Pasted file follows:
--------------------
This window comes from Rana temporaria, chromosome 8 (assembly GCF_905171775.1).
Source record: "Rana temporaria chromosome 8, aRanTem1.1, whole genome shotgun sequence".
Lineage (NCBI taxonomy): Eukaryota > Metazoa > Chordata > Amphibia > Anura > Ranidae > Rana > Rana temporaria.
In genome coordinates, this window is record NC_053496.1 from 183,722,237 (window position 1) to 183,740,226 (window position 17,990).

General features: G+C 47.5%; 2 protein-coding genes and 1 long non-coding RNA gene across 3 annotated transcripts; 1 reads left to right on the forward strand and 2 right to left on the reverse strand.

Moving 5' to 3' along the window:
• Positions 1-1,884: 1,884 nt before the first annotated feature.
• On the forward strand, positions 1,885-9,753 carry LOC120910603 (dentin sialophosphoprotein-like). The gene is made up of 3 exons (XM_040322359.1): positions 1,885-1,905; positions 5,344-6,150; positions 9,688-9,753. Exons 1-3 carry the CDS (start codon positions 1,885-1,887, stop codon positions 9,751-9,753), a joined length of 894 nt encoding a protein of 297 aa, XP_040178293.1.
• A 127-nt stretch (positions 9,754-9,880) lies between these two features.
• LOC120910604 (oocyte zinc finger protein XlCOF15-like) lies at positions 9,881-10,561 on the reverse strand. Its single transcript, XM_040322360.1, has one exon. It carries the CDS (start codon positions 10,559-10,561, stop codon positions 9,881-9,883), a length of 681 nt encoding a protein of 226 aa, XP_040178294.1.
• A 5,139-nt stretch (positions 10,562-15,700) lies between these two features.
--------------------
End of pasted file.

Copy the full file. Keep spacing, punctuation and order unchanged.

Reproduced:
This window comes from Rana temporaria, chromosome 8 (assembly GCF_905171775.1).
Source record: "Rana temporaria chromosome 8, aRanTem1.1, whole genome shotgun sequence".
Lineage (NCBI taxonomy): Eukaryota > Metazoa > Chordata > Amphibia > Anura > Ranidae > Rana > Rana temporaria.
In genome coordinates, this window is record NC_053496.1 from 183,722,237 (window position 1) to 183,740,226 (window position 17,990).

General features: G+C 47.5%; 2 protein-coding genes and 1 long non-coding RNA gene across 3 annotated transcripts; 1 reads left to right on the forward strand and 2 right to left on the reverse strand.

Moving 5' to 3' along the window:
• Positions 1-1,884: 1,884 nt before the first annotated feature.
• On the forward strand, positions 1,885-9,753 carry LOC120910603 (dentin sialophosphoprotein-like). The gene is made up of 3 exons (XM_040322359.1): positions 1,885-1,905; positions 5,344-6,150; positions 9,688-9,753. Exons 1-3 carry the CDS (start codon positions 1,885-1,887, stop codon positions 9,751-9,753), a joined length of 894 nt encoding a protein of 297 aa, XP_040178293.1.
• A 127-nt stretch (positions 9,754-9,880) lies between these two features.
• LOC120910604 (oocyte zinc finger protein XlCOF15-like) lies at positions 9,881-10,561 on the reverse strand. Its single transcript, XM_040322360.1, has one exon. It carries the CDS (start codon positions 10,559-10,561, stop codon positions 9,881-9,883), a length of 681 nt encoding a protein of 226 aa, XP_040178294.1.
• A 5,139-nt stretch (positions 10,562-15,700) lies between these two features.